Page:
Globalization and its discontents: Narrating change and continuity in Claire Tham’s The Inlet

By Ang Jia Jin

The Inlet  is constituted of complexly interwoven narratives that accrete into the story of how the naked body of Wang Ling, a young, educated and attractive woman from a small Chinese village, came to be found in a swimming pool in a bungalow situated in an ultra-exclusive neighbourhood. The tragedy of her drowning implicates the inhabitant of the house, and the novel explores how the histories of the victim, the suspect, the case’s investigators and their associates contribute to unravelling the mystery surrounding the death of Wang Ling. Claire Tham thus limns a fascinating illustration of the psychic condition of contemporary Singapore, in the textual rendering of the existential uprootedness that attends globalization and its related contrivances to cosmopolitanism and social mobility, and I find the novel to be a highly instructive text in connection with the broader themes of this class.

The text effectively captures the irrevocable changes in Singapore society. Markers of selfhood are remarkably fluid in the novel, enabling the never-ending evolution of characters’ identities. Characters continually define and re-define themselves, jettisoning and embodying new structures of existence. Working-class figures within the novel possess the impressive capacity for social mobility, and in their pursuit of socioeconomic betterment become entirely different people, with radically changed lived experiences. The novel is unequivocal about the totality of this change: Winston, the head of the investigations and an Oxbridge scholar, abandons his identification as a person of very humble origins, his localized accent and his birth name, for an Anglicized name and the clipped tones of the educated class. Kristie, the housing agent who facilitates the sale of the Inlet, carefully constructs an image of “glossy perfection” through a laborious daily regime of makeup and grooming, while Willy Gan, the very wealthy owner of the bungalow, retains his unostentatious, modest office only as an affectation towards working-class unpretentiousness. Sociological typologies thus fail to contain and organize existences. This fluidity is propounded by the novel’s shifting, non-linear spatial and temporal boundaries, and its allusion to the variegated places of origin and inhabitation (such as Hong Kong, New York, India, the UK, and China’s rural and urban spaces) among the complex cast of characters, and the overall effect is to blur the demarcation of Them and Us, and our sense of rootedness in class identities, time and place.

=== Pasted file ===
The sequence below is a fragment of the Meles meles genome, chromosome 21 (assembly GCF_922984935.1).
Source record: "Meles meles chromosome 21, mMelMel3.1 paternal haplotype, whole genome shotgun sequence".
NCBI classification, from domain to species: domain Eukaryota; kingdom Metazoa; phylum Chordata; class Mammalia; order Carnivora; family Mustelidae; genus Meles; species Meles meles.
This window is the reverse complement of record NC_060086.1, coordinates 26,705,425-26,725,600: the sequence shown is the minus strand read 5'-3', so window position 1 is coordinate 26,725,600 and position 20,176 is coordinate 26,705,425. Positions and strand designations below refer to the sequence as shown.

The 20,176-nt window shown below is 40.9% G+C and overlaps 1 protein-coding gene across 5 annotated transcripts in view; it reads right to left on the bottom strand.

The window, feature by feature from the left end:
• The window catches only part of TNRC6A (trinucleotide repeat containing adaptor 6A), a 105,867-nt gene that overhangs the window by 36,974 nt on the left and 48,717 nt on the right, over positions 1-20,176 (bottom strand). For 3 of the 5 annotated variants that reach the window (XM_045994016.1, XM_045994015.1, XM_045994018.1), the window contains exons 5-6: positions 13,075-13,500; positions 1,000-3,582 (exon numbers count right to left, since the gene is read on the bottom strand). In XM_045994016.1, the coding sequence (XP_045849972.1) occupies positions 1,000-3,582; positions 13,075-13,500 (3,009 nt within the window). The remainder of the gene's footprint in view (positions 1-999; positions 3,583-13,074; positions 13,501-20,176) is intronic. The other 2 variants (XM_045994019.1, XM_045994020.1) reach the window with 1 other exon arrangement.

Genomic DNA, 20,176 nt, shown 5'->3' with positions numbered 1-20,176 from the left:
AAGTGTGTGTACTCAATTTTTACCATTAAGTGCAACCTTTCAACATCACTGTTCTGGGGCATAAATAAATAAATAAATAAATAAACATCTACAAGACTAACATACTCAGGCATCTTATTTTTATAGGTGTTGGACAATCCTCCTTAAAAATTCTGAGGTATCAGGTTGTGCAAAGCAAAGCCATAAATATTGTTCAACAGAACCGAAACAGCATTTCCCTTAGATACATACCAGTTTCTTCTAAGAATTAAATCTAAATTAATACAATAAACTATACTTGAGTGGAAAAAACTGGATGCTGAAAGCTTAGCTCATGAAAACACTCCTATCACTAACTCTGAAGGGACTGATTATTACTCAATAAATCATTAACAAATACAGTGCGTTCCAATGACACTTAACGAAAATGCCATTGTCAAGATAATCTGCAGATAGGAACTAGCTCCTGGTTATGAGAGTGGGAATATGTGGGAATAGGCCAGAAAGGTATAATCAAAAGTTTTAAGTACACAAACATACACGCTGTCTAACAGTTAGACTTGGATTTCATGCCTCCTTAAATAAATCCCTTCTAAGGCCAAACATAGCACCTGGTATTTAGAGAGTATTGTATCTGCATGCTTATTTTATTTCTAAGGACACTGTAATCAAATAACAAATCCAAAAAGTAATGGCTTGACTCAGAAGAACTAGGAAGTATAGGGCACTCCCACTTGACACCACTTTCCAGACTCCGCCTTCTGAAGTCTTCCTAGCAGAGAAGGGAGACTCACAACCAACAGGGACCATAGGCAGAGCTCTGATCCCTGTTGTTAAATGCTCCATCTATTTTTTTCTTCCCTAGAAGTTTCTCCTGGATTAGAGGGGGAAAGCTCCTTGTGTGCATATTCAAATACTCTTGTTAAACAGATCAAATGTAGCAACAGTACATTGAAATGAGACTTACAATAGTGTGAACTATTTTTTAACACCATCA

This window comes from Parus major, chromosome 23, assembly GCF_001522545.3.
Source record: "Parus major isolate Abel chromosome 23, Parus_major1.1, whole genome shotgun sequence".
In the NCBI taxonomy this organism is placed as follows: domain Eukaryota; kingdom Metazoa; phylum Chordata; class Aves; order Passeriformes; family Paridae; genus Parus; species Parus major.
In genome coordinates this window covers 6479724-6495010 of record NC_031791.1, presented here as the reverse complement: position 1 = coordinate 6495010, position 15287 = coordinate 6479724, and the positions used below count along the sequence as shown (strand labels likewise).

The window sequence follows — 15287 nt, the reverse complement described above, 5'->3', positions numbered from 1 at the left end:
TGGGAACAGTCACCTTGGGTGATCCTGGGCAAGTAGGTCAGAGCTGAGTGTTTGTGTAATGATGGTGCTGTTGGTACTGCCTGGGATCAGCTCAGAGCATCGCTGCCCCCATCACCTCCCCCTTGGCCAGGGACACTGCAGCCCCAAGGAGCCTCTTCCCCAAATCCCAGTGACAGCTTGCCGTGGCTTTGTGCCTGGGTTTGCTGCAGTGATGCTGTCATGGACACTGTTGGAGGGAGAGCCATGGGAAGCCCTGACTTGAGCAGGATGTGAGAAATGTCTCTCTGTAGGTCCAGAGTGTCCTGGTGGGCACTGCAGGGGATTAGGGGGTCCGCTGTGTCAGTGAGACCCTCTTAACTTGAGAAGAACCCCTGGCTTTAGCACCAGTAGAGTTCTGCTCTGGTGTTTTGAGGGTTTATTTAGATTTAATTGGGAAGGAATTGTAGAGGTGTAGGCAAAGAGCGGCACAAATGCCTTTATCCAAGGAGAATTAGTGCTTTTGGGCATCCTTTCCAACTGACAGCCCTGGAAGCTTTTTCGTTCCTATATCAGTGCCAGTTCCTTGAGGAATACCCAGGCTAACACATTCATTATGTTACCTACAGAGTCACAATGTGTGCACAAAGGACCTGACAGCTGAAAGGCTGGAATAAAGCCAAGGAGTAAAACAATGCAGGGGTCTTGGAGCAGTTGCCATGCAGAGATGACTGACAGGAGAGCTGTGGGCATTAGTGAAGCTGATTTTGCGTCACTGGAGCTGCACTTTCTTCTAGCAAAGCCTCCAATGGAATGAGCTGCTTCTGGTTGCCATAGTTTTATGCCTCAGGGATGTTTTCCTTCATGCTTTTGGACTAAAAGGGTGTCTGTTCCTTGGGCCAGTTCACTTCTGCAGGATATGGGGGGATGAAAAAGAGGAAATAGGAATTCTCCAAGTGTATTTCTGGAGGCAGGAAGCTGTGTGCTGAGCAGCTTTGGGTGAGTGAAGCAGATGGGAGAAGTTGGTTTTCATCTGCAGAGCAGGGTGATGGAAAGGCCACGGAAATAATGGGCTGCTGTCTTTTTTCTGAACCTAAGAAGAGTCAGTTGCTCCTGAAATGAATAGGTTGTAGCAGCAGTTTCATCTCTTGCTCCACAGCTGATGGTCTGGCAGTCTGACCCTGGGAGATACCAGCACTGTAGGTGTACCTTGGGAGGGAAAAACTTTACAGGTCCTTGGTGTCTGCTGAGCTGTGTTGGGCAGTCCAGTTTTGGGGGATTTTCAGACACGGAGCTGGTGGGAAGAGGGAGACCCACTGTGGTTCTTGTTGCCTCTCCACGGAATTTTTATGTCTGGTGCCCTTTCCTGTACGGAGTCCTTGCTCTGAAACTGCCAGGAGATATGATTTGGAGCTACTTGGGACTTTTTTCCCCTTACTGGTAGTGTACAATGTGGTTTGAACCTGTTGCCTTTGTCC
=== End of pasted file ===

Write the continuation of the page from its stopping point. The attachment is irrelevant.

The sense of a protean narrative space emerging out of the absence of fixity is supported by the motif of movement in the novel. Homes are deserted, indicative of how they are just physical spaces devoid of permanent personal attachment. The text alludes to the rapid succession with which homes are built, inhabited, evacuated and sold, then re-inhabited and renovated. The transience of space, the discarding of place, suggests that the land on which homes are built and existences are lived out is essentially developmental tabula rasa. The title of the novel, and the name of the enclave within which Wang Ling met her tragic end, also takes on symbolic value in this aspect. Inlets are apertures to the flux of the sea, and it is in this opening of possibilities that attends hyper-globality that characters of the novel are thrown into the psychic condition of transitory instability.

The articulation of the national condition of flux is the value of the text to this module. I do, however, have a few reservations. Tham, in an interview, stated that she set out to write a novel that enunciates the “change”, “tensions” and “ferment” of contemporary Singapore, and I reckon that the first goal has been adequately expressed in the text. I am less convinced of the success with which she has achieved the latter set of concerns. Despite the focus on class tensions in the novel, the discontentment of the 99% is not adequately represented, much less those of the economically disadvantaged: Wang Ling’s peasant family is represented through the vantage point of Willy Gan’s quasi-socialite wife. Additionally, the heavy-handed, belabored explication of the rather specific criticisms that have been volleyed at the establishment sits jarringly and uncomfortably with the fluid, intimate tenor of Tham’s prose, and gives the narratives within the novel a somewhat uneven quality. Tham has remarkable facility in expressing middle-class disaffection, and has in her previous works effectively limned the interiorized condition of restlessness and anomie of urban characters. (Her earlier short story collections are especially strong.) The Inlet is a marked departure from Tham’s usual approach to displacement within the sociopolitical entity, and I am not entirely convinced that this change is successful.

In all, the novel is a text in that contributes to the debate over what national literature might look like. It documents the changes to the composition of the national body and the nation-space in its construction of amorphous identities and senses of place, and is for the most part a nuanced, sensitive representation of the modern Singaporean condition.

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